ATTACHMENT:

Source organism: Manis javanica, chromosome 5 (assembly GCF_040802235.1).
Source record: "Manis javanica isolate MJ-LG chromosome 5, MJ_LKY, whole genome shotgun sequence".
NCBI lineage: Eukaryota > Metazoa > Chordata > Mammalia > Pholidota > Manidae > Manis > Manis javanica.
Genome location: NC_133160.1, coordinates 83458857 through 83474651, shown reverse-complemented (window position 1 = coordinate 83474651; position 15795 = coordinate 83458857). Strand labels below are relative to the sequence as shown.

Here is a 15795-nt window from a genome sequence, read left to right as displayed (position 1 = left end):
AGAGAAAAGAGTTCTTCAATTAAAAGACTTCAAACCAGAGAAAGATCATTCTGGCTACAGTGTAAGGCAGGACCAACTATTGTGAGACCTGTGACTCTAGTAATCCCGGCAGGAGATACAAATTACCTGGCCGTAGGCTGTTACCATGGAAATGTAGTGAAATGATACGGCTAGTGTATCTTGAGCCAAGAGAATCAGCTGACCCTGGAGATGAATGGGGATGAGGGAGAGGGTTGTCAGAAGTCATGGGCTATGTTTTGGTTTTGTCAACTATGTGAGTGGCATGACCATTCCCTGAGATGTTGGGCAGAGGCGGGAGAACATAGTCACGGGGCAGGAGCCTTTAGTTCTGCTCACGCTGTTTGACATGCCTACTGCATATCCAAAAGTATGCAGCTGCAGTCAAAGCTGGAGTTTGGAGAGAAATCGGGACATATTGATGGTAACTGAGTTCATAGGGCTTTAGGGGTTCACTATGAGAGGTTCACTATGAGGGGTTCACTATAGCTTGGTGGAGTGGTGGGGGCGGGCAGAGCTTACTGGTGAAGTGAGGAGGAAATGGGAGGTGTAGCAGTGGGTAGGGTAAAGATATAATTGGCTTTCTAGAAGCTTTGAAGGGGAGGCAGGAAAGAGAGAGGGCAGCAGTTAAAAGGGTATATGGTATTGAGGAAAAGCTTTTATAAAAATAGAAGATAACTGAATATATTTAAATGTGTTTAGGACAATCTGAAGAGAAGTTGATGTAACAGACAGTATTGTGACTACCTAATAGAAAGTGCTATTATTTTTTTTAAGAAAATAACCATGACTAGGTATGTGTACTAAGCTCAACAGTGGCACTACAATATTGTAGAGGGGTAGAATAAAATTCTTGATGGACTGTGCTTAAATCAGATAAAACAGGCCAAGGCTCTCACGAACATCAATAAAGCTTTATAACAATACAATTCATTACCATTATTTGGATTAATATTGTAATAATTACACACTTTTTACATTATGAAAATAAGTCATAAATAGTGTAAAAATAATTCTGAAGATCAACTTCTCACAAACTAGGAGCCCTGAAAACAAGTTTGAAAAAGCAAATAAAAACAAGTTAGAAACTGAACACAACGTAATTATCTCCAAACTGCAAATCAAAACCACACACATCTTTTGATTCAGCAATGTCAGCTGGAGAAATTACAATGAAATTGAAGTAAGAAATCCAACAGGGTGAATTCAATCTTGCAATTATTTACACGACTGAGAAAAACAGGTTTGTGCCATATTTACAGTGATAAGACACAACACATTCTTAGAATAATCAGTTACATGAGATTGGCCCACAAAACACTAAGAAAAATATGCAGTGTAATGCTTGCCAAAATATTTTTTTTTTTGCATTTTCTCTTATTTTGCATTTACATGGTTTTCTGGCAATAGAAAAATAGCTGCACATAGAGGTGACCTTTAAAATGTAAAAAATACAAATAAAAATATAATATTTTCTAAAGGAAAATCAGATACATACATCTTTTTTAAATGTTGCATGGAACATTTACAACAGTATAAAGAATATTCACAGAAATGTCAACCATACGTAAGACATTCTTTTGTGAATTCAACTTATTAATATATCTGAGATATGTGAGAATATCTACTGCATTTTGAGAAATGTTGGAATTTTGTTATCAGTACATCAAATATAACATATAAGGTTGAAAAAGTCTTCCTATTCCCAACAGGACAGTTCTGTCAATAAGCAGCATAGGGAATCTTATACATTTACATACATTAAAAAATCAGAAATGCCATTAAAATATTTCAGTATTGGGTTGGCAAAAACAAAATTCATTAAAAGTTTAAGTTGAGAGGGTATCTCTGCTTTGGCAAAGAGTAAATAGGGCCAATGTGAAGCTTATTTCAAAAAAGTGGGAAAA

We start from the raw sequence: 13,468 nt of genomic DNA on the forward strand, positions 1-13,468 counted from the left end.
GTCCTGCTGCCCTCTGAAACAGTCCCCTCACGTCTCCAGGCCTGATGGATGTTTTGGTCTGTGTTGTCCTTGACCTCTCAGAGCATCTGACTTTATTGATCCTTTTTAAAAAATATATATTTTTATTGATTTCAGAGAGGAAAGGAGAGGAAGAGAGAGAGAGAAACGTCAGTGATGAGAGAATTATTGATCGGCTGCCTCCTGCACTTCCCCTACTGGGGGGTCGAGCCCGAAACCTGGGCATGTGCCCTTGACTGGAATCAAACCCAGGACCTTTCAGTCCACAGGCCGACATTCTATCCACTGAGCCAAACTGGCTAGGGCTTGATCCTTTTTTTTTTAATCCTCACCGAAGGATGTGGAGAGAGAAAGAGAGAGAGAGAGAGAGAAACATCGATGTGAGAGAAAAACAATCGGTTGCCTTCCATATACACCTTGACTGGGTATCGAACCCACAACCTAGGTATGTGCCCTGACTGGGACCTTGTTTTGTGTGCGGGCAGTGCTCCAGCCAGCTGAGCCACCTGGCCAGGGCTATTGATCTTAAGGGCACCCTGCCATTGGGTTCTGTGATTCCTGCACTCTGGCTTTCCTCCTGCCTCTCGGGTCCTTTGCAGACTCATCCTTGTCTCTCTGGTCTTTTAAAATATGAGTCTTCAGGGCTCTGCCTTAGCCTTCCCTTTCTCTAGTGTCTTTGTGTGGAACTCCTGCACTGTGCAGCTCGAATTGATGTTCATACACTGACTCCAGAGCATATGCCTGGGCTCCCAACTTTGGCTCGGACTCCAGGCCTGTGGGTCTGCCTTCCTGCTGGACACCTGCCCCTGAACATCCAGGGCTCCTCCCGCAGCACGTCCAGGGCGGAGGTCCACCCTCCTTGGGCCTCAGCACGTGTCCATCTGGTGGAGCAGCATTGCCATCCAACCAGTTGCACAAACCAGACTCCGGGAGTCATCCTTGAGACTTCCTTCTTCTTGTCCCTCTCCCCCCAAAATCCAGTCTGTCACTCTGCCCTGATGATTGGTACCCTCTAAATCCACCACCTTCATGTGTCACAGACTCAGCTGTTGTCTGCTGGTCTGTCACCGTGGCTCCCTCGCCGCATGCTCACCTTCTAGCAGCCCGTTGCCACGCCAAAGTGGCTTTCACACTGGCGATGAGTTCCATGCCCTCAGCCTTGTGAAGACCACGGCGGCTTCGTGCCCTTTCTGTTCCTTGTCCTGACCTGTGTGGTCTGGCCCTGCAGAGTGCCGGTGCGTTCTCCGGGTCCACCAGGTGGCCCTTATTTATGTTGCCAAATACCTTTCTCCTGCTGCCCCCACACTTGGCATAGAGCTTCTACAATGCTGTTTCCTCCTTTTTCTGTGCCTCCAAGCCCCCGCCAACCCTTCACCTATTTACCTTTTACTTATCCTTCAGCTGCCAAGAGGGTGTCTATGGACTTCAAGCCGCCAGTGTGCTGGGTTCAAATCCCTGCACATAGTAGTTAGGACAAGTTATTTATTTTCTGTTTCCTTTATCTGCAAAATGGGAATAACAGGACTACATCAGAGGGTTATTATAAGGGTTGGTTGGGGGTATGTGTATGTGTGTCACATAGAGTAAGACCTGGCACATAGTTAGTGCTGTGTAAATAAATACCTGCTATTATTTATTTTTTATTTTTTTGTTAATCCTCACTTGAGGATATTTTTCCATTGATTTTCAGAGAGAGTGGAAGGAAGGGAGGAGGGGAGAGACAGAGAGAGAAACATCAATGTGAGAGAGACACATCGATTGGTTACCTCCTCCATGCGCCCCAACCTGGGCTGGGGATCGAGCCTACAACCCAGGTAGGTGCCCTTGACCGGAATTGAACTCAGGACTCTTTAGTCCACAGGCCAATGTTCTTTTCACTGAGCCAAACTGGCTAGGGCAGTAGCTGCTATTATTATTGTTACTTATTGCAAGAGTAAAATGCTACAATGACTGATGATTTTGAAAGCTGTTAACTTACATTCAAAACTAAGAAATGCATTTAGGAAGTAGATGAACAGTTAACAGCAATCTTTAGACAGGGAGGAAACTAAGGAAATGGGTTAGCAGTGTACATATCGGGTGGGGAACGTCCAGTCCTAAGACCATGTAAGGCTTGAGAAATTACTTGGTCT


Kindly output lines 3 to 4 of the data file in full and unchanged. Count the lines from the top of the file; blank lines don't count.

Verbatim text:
NCBI lineage: Eukaryota > Metazoa > Chordata > Mammalia > Pholidota > Manidae > Manis > Manis javanica.
Genome location: NC_133160.1, coordinates 83458857 through 83474651, shown reverse-complemented (window position 1 = coordinate 83474651; position 15795 = coordinate 83458857). Strand labels below are relative to the sequence as shown.